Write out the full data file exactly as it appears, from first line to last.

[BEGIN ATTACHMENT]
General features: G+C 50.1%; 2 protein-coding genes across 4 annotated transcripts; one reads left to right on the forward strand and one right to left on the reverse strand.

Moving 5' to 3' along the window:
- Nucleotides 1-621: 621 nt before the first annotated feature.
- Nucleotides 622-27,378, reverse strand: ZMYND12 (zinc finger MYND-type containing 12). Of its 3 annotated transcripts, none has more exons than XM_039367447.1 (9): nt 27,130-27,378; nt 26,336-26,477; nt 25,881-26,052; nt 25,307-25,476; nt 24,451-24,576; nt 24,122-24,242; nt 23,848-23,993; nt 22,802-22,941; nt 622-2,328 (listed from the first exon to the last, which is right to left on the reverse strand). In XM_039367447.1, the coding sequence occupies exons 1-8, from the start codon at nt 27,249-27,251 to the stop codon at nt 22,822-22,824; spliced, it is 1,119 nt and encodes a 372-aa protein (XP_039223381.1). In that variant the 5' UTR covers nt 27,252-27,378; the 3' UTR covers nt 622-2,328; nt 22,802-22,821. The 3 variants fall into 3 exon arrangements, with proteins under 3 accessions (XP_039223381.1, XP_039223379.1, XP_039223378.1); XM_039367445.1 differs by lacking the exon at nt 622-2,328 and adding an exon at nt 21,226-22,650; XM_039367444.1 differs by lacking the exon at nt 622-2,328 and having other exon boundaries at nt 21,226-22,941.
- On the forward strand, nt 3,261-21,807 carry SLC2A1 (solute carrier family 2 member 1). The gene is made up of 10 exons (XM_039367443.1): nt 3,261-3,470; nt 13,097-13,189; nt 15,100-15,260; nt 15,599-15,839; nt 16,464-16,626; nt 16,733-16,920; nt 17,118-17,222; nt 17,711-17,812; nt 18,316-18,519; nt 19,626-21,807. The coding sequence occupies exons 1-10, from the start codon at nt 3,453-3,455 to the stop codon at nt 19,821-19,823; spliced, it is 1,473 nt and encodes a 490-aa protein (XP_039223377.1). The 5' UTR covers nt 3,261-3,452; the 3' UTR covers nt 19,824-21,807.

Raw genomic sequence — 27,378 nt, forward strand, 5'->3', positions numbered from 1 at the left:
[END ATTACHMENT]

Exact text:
General features: G+C 50.1%; 2 protein-coding genes across 4 annotated transcripts; one reads left to right on the forward strand and one right to left on the reverse strand.

Moving 5' to 3' along the window:
- Nucleotides 1-621: 621 nt before the first annotated feature.
- Nucleotides 622-27,378, reverse strand: ZMYND12 (zinc finger MYND-type containing 12). Of its 3 annotated transcripts, none has more exons than XM_039367447.1 (9): nt 27,130-27,378; nt 26,336-26,477; nt 25,881-26,052; nt 25,307-25,476; nt 24,451-24,576; nt 24,122-24,242; nt 23,848-23,993; nt 22,802-22,941; nt 622-2,328 (listed from the first exon to the last, which is right to left on the reverse strand). In XM_039367447.1, the coding sequence occupies exons 1-8, from the start codon at nt 27,249-27,251 to the stop codon at nt 22,822-22,824; spliced, it is 1,119 nt and encodes a 372-aa protein (XP_039223381.1). In that variant the 5' UTR covers nt 27,252-27,378; the 3' UTR covers nt 622-2,328; nt 22,802-22,821. The 3 variants fall into 3 exon arrangements, with proteins under 3 accessions (XP_039223381.1, XP_039223379.1, XP_039223378.1); XM_039367445.1 differs by lacking the exon at nt 622-2,328 and adding an exon at nt 21,226-22,650; XM_039367444.1 differs by lacking the exon at nt 622-2,328 and having other exon boundaries at nt 21,226-22,941.
- On the forward strand, nt 3,261-21,807 carry SLC2A1 (solute carrier family 2 member 1). The gene is made up of 10 exons (XM_039367443.1): nt 3,261-3,470; nt 13,097-13,189; nt 15,100-15,260; nt 15,599-15,839; nt 16,464-16,626; nt 16,733-16,920; nt 17,118-17,222; nt 17,711-17,812; nt 18,316-18,519; nt 19,626-21,807. The coding sequence occupies exons 1-10, from the start codon at nt 3,453-3,455 to the stop codon at nt 19,821-19,823; spliced, it is 1,473 nt and encodes a 490-aa protein (XP_039223377.1). The 5' UTR covers nt 3,261-3,452; the 3' UTR covers nt 19,824-21,807.

Raw genomic sequence — 27,378 nt, forward strand, 5'->3', positions numbered from 1 at the left: